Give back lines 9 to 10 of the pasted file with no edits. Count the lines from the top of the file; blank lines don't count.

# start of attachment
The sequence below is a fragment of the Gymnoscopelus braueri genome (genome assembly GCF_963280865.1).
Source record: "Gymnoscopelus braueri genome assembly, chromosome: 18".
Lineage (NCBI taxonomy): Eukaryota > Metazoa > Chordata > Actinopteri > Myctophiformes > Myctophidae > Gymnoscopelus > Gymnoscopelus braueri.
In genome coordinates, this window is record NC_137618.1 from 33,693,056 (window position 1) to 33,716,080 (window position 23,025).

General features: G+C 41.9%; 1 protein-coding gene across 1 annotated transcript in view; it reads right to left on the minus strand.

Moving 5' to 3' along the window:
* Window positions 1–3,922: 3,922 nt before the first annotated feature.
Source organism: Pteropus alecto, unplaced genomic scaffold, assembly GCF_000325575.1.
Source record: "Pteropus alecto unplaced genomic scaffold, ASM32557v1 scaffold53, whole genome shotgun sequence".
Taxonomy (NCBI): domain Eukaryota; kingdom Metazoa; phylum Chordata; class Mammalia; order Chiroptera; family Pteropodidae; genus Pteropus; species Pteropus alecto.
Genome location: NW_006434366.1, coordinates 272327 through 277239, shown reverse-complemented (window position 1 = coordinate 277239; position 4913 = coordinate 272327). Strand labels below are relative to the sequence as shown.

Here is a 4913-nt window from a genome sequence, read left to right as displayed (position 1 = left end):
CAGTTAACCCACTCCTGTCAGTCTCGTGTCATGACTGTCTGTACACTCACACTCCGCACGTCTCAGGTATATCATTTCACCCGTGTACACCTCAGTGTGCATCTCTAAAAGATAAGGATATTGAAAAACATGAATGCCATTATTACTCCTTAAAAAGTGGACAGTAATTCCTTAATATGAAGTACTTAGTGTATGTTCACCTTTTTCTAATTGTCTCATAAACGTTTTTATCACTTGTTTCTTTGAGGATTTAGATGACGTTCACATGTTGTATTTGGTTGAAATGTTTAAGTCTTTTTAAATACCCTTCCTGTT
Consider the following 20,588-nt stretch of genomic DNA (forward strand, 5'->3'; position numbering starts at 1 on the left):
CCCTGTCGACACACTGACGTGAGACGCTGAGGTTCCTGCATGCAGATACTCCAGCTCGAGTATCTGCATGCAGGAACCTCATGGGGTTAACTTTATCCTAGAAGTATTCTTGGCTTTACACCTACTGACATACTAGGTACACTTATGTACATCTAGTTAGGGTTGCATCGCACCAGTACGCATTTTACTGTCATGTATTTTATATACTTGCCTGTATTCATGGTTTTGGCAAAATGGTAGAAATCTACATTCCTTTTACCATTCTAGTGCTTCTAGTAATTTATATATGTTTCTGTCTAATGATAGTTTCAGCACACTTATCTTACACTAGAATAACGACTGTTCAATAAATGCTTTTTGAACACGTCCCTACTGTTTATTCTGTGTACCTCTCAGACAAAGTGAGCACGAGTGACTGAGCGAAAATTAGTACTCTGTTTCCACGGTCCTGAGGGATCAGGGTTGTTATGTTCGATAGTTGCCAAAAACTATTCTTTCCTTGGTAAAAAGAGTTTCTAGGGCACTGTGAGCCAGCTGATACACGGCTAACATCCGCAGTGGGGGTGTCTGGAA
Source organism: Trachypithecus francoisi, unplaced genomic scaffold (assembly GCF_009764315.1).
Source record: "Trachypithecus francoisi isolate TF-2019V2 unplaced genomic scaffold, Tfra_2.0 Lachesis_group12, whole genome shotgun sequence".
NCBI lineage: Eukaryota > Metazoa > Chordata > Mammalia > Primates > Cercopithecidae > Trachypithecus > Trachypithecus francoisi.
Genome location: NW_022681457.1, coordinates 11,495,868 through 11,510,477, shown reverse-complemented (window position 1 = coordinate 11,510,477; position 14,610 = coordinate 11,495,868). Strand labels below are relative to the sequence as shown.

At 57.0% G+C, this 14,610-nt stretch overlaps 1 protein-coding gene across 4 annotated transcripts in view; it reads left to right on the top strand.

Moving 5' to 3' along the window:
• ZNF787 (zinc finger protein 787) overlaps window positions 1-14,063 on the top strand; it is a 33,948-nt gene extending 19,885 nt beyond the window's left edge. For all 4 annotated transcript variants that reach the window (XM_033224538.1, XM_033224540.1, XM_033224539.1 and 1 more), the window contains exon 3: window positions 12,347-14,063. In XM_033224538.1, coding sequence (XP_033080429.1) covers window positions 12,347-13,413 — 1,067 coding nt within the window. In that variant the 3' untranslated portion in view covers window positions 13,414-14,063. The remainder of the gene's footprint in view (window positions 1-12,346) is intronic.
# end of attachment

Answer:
Source record: "Pteropus alecto unplaced genomic scaffold, ASM32557v1 scaffold53, whole genome shotgun sequence".
Taxonomy (NCBI): domain Eukaryota; kingdom Metazoa; phylum Chordata; class Mammalia; order Chiroptera; family Pteropodidae; genus Pteropus; species Pteropus alecto.